This was a system that was created to replace federal-state adult assistance programs. These programs served the same purpose but were state specific. As these original state programs were inconsistent in their eligibility requirements they received a great deal of criticism.

When Do SSI Payments Come?

According to the Social Security Administration SSI benefits are paid on the 1st of the month, every month. This is true unless the 1st happens to fall on a weekend in which case the Friday prior to the 1st becomes the new date. So for example if November 1st falls on a Sunday then the SSI payment for November will be paid Friday the 30th of October instead.

What Can Delay Social Security?

Typically an application for retirement benefits takes around six weeks while applications for SSDI and SSI might take three to five months. Sometimes however things can take longer than this which obviously can be frustrating. In this section we will look at some of the reasons Social Security benefits may take longer to approve.

The Social Security Administration Is Short Staffed

Although Social Security is adequately funded for supplying benefits to those who need them their staffing budget is somewhat underfunded as of 2023 and will likely remain so. This can cause delays as it requires the hard work of SSA staff to investigate and approve claims for benefits.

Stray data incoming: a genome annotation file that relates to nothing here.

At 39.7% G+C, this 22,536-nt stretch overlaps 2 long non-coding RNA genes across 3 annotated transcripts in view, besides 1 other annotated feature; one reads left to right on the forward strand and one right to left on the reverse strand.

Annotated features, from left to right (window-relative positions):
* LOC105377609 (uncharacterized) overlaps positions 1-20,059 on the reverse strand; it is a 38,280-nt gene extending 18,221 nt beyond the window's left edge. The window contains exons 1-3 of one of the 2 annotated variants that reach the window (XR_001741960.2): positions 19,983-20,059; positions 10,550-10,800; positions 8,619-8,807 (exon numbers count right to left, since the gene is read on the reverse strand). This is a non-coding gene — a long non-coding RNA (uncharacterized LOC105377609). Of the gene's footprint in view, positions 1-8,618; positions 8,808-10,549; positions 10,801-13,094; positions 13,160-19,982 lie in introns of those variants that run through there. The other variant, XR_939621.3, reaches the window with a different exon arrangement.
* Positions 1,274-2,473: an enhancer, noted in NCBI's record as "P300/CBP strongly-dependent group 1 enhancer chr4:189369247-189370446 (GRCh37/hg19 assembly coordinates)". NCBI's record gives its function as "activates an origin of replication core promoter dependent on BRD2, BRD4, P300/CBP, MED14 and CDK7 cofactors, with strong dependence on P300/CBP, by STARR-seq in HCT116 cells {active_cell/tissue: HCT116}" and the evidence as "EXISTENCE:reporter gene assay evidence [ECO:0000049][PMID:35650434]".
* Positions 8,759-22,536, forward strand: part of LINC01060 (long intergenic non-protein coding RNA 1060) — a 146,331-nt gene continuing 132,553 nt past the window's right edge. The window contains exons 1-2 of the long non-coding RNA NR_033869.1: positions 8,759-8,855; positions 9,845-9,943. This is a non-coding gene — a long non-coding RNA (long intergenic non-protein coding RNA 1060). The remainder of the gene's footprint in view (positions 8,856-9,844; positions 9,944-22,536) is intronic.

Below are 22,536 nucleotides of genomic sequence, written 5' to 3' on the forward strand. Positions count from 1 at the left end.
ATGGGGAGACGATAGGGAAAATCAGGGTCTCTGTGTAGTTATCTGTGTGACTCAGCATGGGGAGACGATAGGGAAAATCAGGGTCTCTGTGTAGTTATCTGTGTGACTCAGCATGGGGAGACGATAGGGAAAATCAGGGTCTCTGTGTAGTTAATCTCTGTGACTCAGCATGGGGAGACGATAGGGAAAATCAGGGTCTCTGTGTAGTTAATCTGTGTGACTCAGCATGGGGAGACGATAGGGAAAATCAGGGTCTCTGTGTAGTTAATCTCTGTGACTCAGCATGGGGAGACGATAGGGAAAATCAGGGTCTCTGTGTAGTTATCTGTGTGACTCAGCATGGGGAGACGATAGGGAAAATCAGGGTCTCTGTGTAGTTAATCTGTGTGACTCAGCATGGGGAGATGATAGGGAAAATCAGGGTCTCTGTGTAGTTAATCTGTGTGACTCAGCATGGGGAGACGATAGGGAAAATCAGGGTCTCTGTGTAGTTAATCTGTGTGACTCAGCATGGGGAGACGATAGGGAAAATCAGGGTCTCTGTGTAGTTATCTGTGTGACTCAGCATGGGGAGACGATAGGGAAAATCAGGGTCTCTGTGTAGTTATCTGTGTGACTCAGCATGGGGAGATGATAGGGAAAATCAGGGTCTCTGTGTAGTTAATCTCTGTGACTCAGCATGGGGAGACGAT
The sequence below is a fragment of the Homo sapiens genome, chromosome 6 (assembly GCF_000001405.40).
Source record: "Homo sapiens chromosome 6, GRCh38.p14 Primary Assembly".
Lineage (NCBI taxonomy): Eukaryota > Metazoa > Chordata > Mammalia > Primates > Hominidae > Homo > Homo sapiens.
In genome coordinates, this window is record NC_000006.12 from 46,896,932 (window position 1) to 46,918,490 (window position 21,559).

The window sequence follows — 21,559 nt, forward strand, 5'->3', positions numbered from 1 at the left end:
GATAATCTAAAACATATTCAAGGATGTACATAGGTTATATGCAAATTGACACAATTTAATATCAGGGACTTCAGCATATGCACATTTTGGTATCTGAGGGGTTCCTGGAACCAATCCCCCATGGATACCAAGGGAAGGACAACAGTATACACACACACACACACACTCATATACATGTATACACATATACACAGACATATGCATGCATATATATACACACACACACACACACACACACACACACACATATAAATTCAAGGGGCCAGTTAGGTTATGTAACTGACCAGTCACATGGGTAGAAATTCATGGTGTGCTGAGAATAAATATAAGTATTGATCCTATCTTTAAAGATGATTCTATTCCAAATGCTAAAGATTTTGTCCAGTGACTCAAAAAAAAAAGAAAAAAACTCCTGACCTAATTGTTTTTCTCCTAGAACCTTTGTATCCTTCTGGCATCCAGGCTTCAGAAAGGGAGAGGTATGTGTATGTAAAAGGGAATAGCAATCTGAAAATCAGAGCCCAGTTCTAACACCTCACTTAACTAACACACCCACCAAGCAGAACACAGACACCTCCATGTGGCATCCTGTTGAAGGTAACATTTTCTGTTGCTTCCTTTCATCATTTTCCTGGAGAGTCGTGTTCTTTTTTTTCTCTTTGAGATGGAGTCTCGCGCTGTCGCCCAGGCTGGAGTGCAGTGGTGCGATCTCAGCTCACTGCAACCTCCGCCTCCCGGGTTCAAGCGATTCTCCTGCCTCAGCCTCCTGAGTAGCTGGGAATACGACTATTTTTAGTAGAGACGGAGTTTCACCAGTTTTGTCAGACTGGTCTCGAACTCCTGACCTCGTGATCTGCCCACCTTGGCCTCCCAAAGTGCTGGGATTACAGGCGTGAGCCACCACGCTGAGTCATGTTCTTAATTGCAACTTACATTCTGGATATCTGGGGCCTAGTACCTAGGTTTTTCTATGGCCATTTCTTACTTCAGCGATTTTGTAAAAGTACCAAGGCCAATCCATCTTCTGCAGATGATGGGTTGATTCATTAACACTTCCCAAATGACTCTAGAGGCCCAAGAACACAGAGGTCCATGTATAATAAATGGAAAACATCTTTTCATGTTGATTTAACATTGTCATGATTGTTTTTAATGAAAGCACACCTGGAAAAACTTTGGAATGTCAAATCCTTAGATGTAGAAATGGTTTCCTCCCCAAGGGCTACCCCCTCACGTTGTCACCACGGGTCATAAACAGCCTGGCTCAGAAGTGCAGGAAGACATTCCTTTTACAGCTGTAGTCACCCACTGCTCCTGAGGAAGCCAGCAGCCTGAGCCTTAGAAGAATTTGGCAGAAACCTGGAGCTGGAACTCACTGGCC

Missing Information on Application Forms

Social Security tries to keep their application process as simple as possible but it is still the job of the applicant to make sure they fill out forms correctly and legibly. You may experience delays if the form is incomplete and the SSA has to reach out for the information they need.

Missing Documents and Incorrect Information

Depending on which benefits are being applied for there will likely be a need for documentation and accurate reporting of income and assets. It is vital to supply all the right documents and to be honest regarding financial means.